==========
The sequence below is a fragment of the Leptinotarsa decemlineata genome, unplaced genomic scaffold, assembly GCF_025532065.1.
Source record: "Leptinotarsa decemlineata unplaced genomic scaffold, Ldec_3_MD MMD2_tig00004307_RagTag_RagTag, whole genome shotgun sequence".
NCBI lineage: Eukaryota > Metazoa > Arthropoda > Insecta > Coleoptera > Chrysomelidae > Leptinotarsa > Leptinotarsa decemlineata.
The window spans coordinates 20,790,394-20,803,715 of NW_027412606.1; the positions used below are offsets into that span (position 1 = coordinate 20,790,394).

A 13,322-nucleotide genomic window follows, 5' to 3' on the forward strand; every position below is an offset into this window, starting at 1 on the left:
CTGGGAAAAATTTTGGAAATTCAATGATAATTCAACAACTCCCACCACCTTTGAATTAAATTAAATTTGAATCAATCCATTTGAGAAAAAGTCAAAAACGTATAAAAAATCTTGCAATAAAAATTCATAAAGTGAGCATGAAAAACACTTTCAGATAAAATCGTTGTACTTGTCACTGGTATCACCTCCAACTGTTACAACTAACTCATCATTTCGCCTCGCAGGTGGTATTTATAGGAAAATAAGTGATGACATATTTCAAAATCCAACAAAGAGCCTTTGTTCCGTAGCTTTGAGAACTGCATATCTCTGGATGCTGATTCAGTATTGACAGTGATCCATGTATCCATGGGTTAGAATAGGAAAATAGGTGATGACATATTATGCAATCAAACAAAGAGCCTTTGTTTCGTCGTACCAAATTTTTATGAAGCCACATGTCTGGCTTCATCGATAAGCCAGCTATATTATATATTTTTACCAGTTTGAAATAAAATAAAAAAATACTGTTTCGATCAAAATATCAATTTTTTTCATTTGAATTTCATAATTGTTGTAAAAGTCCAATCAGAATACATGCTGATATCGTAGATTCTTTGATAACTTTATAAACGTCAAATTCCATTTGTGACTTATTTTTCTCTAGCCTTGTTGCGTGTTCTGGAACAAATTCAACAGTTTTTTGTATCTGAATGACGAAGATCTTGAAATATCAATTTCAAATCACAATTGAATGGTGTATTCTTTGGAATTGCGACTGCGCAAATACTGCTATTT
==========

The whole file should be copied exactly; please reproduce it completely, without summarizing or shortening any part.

The sequence below is a fragment of the Leptinotarsa decemlineata genome, unplaced genomic scaffold, assembly GCF_025532065.1.
Source record: "Leptinotarsa decemlineata unplaced genomic scaffold, Ldec_3_MD MMD2_tig00004307_RagTag_RagTag, whole genome shotgun sequence".
NCBI lineage: Eukaryota > Metazoa > Arthropoda > Insecta > Coleoptera > Chrysomelidae > Leptinotarsa > Leptinotarsa decemlineata.
The window spans coordinates 20,790,394-20,803,715 of NW_027412606.1; the positions used below are offsets into that span (position 1 = coordinate 20,790,394).

A 13,322-nucleotide genomic window follows, 5' to 3' on the forward strand; every position below is an offset into this window, starting at 1 on the left:
CTGGGAAAAATTTTGGAAATTCAATGATAATTCAACAACTCCCACCACCTTTGAATTAAATTAAATTTGAATCAATCCATTTGAGAAAAAGTCAAAAACGTATAAAAAATCTTGCAATAAAAATTCATAAAGTGAGCATGAAAAACACTTTCAGATAAAATCGTTGTACTTGTCACTGGTATCACCTCCAACTGTTACAACTAACTCATCATTTCGCCTCGCAGGTGGTATTTATAGGAAAATAAGTGATGACATATTTCAAAATCCAACAAAGAGCCTTTGTTCCGTAGCTTTGAGAACTGCATATCTCTGGATGCTGATTCAGTATTGACAGTGATCCATGTATCCATGGGTTAGAATAGGAAAATAGGTGATGACATATTATGCAATCAAACAAAGAGCCTTTGTTTCGTCGTACCAAATTTTTATGAAGCCACATGTCTGGCTTCATCGATAAGCCAGCTATATTATATATTTTTACCAGTTTGAAATAAAATAAAAAAATACTGTTTCGATCAAAATATCAATTTTTTTCATTTGAATTTCATAATTGTTGTAAAAGTCCAATCAGAATACATGCTGATATCGTAGATTCTTTGATAACTTTATAAACGTCAAATTCCATTTGTGACTTATTTTTCTCTAGCCTTGTTGCGTGTTCTGGAACAAATTCAACAGTTTTTTGTATCTGAATGACGAAGATCTTGAAATATCAATTTCAAATCACAATTGAATGGTGTATTCTTTGGAATTGCGACTGCGCAAATACTGCTATTT